The Medibank hack (and others) is a warning about Digital Identity and the future of privacy
‘Safe’ – it’s a word overused by politicians to lull the public into incredibly dangerous pieces of legislation.
Aside from the obvious failure of other ‘safe and effective’ products over the last two years, digital safety has become the focus of governments around the world spearheaded by the closed-door international lobbying group, the World Economic Forum.
It is WEF partner businesses – including those contracted by the Australian government – that swoop in for hundreds of millions in government tech contracts after world leaders have been scared blind and softened up to ‘safety via digital tyranny’.
Either our politicians believe the lie of ‘safety via digital barbed wire’ or they are so busy salivating over the potential power it offers that they don’t care what happens to citizens or their data.
Let me make one thing clear, data held digitally is not secure. If you want to keep a secret, put it in a locked filing cabinet and bury it in the bush. The North Korean hackers can’t touch it if it doesn’t have a wifi connection. For those who would rather jump to the head of the ‘please steal my private information’ queue, give it to the government for safe keeping.
We have had several months of severe violations of digital privacy via hacks.
The most notable is the Optus hack, which remains the subject of a criminal investigation by the Australian Federal Police. Not only is this a commercial disaster for Optus, who are offering all sorts of things to placate their furious customers, it has exposed millions of Australians to identity theft with their full names, dates of birth, phone numbers, and email addresses taken. The flow-on effect has been other providers, such as energy services and banks, rushing to make sure there are no additional crimes committed by those who stole the data.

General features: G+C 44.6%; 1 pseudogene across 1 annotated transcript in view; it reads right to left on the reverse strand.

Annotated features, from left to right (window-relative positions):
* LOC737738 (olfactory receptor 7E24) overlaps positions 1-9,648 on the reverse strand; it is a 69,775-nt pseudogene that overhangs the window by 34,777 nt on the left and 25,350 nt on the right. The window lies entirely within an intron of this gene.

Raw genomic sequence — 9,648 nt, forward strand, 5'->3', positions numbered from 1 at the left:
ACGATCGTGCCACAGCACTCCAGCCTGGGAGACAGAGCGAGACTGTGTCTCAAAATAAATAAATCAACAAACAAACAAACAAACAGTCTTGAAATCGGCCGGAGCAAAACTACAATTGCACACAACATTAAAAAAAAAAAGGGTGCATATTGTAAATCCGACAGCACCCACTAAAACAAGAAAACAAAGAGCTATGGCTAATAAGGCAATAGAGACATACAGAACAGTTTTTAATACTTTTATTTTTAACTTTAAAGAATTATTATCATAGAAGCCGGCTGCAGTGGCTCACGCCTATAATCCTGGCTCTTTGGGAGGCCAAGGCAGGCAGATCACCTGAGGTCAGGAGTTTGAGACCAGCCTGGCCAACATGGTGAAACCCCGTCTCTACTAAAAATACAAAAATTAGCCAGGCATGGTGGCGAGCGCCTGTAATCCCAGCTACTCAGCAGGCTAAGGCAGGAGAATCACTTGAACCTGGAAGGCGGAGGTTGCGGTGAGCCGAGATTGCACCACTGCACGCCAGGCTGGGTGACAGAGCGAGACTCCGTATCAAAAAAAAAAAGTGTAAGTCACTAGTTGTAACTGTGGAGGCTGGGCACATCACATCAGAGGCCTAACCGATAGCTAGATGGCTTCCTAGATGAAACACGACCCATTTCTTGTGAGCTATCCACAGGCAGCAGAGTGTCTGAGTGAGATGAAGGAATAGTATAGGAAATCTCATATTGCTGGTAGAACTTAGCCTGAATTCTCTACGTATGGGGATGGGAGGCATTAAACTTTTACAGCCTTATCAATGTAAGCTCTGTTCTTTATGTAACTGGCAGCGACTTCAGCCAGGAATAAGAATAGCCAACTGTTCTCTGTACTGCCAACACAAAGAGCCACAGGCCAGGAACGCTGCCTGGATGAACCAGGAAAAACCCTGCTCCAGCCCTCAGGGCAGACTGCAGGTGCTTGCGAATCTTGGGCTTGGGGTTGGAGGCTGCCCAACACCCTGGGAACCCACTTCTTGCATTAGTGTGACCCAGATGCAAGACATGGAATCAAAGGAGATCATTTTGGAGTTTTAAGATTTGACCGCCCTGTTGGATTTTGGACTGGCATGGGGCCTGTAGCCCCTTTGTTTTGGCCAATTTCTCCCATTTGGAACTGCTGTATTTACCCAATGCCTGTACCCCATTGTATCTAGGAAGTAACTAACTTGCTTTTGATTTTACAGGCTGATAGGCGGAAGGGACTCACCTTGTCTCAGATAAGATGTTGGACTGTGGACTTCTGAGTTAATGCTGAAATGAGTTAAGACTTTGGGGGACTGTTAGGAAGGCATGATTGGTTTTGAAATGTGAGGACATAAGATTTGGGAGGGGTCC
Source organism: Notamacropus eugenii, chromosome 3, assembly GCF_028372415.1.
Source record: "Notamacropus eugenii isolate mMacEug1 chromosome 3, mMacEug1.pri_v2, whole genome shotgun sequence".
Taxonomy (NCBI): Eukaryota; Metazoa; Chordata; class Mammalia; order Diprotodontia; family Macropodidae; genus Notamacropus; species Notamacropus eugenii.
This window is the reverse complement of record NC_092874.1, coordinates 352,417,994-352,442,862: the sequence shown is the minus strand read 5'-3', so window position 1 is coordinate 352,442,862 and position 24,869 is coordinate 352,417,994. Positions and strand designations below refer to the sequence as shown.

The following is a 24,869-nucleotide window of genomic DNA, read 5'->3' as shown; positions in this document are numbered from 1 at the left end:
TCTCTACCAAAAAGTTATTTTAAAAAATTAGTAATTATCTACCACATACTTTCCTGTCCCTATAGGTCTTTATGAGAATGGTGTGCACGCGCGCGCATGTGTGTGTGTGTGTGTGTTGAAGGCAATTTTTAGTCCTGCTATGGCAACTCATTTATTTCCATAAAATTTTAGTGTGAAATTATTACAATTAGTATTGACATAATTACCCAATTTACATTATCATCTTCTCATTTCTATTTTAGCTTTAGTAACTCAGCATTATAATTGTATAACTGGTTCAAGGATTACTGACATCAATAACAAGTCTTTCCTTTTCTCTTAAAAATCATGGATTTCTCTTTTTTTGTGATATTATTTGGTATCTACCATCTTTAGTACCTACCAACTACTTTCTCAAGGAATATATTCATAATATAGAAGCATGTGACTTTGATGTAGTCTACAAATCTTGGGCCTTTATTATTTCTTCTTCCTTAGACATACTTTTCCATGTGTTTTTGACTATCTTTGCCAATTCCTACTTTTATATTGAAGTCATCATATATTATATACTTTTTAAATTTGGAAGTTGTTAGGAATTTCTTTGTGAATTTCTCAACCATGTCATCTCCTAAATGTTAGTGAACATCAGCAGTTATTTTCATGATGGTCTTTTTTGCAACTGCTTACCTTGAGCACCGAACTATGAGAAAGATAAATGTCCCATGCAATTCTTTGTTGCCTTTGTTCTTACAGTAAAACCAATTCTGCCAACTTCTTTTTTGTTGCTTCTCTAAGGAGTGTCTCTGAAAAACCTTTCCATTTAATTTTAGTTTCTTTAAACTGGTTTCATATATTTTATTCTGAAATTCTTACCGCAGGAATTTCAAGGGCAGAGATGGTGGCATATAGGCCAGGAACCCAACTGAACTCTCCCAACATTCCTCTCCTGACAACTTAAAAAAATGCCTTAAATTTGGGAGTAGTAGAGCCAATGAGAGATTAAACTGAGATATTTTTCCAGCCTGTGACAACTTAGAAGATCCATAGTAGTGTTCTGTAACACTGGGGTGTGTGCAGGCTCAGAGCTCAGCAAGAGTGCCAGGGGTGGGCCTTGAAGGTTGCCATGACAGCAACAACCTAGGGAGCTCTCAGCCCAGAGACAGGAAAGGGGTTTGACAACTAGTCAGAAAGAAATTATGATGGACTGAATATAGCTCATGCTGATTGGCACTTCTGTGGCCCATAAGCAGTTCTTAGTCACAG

Instead of learning the obvious lesson, the Optus hack has been used by the government to ‘accelerate’ its program to integrate the databases of telecommunications companies with both the government and the banks because apparently sharing data under the Digital Identity initiative will make it ‘safer’.
Of course, it’s far more likely that instead of only managing to get their paws on Optus data, next time hackers will get the ‘shared’ data as well.
I’ll give the government the same advice I gave the school trip I chaperoned through Argentina: don’t put all your passports, cameras, and wallets in one backpack. They didn’t listen because they ‘trusted’ the popular girl – who then left the backpack on a bus seat in a mountain village.
Soon after the Optus hack, one of Telstra’s third-party suppliers was hacked which was immediately followed by 2.2 million of Woolworths’ MyDeal customers having their credentials compromised. Now we hear that 4 million Medibank customers have been exposed to a hack in what has been labelled a ‘devastating’ data breach of private health records. It was reported in the Daily Mail that some health claims had been removed, meaning this was not merely a theft but an alteration of data.
‘We believe that the scale of stolen customer data will be greater and we expect that the number of affected customers will grow substantially,’ admitted chief executive of Medibank, David Koczkar.
Considering less-secure entities such as your local real estate agent hold excessive amounts of private information, this trend will continue. Forget the mining industry, in a world run by Silicon Valley and political despots, data is the new gold.